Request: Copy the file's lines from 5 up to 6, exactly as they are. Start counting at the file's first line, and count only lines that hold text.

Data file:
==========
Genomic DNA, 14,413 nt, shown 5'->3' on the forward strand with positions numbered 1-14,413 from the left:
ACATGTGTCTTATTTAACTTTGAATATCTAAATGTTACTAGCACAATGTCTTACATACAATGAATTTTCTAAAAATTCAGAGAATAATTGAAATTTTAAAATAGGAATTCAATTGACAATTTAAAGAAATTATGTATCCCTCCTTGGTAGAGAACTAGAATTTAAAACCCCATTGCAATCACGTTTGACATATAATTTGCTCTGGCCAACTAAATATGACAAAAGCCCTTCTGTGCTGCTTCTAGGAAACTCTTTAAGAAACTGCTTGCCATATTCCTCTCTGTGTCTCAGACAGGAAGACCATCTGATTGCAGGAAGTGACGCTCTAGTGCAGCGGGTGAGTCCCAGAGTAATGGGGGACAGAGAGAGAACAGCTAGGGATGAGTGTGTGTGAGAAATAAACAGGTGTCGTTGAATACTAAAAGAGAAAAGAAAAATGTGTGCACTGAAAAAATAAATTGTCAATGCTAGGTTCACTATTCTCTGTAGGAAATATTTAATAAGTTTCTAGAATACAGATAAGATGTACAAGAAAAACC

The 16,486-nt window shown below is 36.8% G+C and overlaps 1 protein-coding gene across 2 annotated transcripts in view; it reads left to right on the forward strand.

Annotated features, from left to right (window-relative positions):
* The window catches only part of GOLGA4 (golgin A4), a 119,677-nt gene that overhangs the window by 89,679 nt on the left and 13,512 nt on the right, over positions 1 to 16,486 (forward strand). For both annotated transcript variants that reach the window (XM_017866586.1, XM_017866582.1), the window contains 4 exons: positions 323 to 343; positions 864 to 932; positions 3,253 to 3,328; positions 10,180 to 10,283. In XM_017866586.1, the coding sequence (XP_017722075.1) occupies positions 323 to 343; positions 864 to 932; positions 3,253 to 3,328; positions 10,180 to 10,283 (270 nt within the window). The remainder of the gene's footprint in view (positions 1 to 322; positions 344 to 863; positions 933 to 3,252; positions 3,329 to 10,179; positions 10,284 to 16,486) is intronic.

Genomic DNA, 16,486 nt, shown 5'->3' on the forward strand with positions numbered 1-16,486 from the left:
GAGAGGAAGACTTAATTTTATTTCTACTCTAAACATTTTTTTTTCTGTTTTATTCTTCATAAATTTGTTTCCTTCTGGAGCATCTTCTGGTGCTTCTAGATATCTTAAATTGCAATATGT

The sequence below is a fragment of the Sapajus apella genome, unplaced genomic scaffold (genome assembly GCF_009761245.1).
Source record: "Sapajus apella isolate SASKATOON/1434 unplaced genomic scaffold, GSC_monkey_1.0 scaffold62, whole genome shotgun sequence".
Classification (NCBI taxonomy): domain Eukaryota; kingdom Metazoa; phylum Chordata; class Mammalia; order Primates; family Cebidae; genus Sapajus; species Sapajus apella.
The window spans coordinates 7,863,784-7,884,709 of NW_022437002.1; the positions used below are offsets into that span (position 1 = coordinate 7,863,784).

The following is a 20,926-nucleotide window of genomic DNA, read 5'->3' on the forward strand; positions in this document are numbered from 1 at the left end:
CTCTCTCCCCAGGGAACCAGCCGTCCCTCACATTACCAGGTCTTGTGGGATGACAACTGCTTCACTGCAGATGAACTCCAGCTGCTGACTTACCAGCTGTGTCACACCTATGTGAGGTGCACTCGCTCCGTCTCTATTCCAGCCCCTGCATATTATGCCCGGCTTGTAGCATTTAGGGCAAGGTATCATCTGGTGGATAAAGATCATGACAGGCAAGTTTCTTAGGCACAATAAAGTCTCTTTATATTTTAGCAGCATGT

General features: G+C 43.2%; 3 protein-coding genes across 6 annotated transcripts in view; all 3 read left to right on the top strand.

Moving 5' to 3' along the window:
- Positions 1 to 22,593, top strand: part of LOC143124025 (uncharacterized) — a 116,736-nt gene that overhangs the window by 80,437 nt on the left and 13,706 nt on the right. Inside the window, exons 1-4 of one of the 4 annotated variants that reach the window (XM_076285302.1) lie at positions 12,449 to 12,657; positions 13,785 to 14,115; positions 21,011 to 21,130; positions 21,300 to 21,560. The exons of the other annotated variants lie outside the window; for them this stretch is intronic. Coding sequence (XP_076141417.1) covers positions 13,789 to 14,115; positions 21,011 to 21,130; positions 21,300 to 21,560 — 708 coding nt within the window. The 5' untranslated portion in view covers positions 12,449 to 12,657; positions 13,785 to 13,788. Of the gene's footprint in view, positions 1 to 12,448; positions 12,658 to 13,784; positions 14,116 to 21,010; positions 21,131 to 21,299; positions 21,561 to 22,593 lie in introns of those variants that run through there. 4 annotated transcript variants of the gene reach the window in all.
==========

* The window catches only part of GOLGA4 (golgin A4), a 119,677-nt gene that overhangs the window by 89,679 nt on the left and 13,512 nt on the right, over positions 1 to 16,486 (forward strand). For both annotated transcript variants that reach the window (XM_017866586.1, XM_017866582.1), the window contains 4 exons: positions 323 to 343; positions 864 to 932; positions 3,253 to 3,328; positions 10,180 to 10,283. In XM_017866586.1, the coding sequence (XP_017722075.1) occupies positions 323 to 343; positions 864 to 932; positions 3,253 to 3,328; positions 10,180 to 10,283 (270 nt within the window). The remainder of the gene's footprint in view (positions 1 to 322; positions 344 to 863; positions 933 to 3,252; positions 3,329 to 10,179; positions 10,284 to 16,486) is intronic.

Genomic DNA, 16,486 nt, shown 5'->3' on the forward strand with positions numbered 1-16,486 from the left: